But Cecile still faces an uncertain future: BRCA 2 means she is also more vulnerable to gynaecological cancers such as those of the ovaries and uterus. Her children will have a 50% chance of carrying the gene.
The decision to have babies is therefore complex, but she is determined: "I will not let this gene define me, just like my breasts won't define who I am. What if I didn't exist because my father knew he was a carrier?" she asked.
Cecile said her new breasts were "more or less" the same size as her natural ones, but were "flatter" and "not completely round". Her sex life had changed, she acknowledged, but she and her partner were "dealing" with this. "Sex is about much more than breasts, surely. We must make of my new breasts whatever we want. We must make them our own and start to love them."
Back at the stork party, women who know about Cecile's operation or know women with breast cancer are eager to learn from her. And, more often than not, they want to see the results of her amazing decision. Their curiosity doesn't bother her. "I show the reconstructed breasts to anyone who indicates an interest in them — even if they don't ask to see them," she said.
"Cancer is just such a huge health issue. I have realised that almost everyone I come into contact with has some sort of relationship with cancer, especially with relatives who have or have had cancer."
She talks freely to people about her unique experience with cancer, partly to give them hope, but also to sustain herself.
There was a point in the past, Cecile said, when she decided to "just be quiet" about what had happened. Then, she smiled and said: "Sometimes silence isn't golden. Sometimes silence breeds fear. And no matter what happens in the future, I am no longer afraid. If by just speaking about what I've gone through to others I'm able to ease their fear about cancer, I think that will add value to my humanity."
All the facts
- Examine your breasts at least once a month and, if you are over 40, go for an annual mammogram, sonar and clinical examination.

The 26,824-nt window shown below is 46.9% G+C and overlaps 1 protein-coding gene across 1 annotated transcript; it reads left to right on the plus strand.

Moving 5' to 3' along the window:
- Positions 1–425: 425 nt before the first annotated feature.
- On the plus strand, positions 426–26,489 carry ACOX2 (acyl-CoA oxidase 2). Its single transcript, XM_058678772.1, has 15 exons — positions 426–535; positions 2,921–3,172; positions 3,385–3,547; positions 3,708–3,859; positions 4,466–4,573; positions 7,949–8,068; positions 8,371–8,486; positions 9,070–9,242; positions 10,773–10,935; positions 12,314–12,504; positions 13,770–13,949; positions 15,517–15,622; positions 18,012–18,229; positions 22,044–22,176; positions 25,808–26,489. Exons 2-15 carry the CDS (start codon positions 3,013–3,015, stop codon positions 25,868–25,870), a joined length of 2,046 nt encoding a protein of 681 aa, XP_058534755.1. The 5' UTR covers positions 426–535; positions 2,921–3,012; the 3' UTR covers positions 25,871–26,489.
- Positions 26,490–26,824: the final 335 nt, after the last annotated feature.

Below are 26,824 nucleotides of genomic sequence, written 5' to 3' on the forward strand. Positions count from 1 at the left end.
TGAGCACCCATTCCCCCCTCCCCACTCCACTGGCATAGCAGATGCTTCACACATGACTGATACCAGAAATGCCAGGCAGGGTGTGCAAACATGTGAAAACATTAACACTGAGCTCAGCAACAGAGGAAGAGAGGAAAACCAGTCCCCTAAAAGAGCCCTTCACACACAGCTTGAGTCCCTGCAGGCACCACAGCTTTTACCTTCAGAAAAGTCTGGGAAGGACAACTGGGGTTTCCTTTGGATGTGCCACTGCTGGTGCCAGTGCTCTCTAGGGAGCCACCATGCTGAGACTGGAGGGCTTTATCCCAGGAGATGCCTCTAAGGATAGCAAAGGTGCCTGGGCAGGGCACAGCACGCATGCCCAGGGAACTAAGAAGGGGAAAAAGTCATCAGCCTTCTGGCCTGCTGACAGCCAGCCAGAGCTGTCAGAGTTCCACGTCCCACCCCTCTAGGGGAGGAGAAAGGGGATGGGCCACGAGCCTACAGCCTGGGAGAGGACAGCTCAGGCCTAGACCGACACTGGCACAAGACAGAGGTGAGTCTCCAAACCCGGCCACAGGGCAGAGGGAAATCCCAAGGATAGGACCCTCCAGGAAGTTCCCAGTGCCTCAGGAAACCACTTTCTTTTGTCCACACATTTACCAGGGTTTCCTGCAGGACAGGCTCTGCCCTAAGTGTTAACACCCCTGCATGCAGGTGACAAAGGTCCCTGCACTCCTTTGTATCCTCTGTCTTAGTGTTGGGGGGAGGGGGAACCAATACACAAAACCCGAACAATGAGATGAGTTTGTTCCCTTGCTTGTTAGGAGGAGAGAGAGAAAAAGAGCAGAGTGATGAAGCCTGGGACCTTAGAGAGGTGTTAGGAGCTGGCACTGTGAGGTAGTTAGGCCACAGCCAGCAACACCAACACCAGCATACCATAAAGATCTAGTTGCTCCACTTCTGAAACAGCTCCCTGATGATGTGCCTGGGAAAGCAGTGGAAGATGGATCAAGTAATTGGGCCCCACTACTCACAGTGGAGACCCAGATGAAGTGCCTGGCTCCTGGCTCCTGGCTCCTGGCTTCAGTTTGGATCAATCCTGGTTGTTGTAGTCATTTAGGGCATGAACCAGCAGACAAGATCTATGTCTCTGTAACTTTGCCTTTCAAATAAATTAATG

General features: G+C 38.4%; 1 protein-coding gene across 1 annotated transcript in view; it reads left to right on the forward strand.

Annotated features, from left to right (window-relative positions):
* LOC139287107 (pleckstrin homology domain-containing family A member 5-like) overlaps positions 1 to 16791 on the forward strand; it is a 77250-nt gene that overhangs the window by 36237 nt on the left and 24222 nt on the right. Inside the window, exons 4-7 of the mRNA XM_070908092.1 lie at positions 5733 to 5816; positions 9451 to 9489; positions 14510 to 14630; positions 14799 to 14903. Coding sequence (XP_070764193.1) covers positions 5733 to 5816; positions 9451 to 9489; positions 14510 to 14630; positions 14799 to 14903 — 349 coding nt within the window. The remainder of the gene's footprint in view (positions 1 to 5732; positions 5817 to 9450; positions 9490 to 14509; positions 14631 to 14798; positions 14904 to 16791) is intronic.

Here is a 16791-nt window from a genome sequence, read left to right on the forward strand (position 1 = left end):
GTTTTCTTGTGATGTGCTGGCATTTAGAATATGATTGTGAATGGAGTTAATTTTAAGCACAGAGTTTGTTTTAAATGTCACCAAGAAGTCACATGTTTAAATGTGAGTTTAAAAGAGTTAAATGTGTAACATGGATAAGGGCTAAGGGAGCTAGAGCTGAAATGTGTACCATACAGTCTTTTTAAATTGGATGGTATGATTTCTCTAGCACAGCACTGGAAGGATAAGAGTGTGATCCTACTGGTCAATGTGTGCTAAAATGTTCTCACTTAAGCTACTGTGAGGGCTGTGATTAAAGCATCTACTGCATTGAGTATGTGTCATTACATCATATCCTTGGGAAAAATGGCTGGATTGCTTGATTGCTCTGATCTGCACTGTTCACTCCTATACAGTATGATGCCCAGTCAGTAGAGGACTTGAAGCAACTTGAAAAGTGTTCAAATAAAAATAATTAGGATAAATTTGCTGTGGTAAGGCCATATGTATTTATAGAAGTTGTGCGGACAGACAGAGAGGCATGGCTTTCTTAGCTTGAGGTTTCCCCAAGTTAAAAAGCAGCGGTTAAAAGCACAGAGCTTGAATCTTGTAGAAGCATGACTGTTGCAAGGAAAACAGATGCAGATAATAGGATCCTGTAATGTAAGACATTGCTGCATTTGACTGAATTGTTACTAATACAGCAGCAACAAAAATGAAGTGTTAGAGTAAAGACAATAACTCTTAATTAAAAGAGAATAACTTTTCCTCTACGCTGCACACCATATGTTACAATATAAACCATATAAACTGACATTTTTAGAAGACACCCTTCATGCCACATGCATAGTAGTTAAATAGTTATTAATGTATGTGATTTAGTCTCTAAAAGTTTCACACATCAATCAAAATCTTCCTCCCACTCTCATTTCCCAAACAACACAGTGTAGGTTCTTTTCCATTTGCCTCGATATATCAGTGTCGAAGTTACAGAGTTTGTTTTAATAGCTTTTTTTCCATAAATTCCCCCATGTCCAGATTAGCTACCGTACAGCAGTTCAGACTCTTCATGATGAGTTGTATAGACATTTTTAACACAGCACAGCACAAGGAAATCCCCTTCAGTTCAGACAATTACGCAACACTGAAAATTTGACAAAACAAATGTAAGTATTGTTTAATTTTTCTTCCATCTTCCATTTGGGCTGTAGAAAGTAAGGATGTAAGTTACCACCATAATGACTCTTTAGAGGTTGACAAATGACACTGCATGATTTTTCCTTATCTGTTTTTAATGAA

- Don't eat too many saturated fats. Avoid anything fried, including junk food.
- Go green. Stock up on fresh fruit and vegetables.
- Watch your weight. Increased body fat is linked to a rise in oestrogen levels, which increases the risk of breast cancer.
- Don't drink more than two alcoholic drinks a day.
- Exercise will decrease your breast cancer risk by 30%.
Source: Dr Carol-Ann Benn, Netcare Breast Care Centre of Excellence, and Professor Justus Apffelstaedt of Tygerberg Hospital's Breast Clinic
The danger signs
- Nipple discharge;
- A lump or thickening in the breast;
- A sore on the nipple that does not heal;
- A hot, tender breast;
- A change in breast shape;
- Specific areas of pain in the breast;
- Swelling or pain in the armpit.
Source: Dr Carol-Ann Benn, Netcare Breast Care Centre of Excellence/Locks of Love Breast Health Awareness Campaign
Know where you come from
Get to know your mother and father's family history. If a woman's mother or sister has or has had breast cancer at a young age (30 to 40 years), then her risk of developing the disease is doubled. The risk also increases after using hormone-replacement therapy for more than five years and women who have their first pregnancy in their 30s run a higher risk. Source: Dr Carol-Ann Benn, Netcare Breast Care Centre of Excellence/Locks of Love Breast Health Awareness Campaign
Mia Malan works for the Discovery Health Journalism Centre at Rhodes University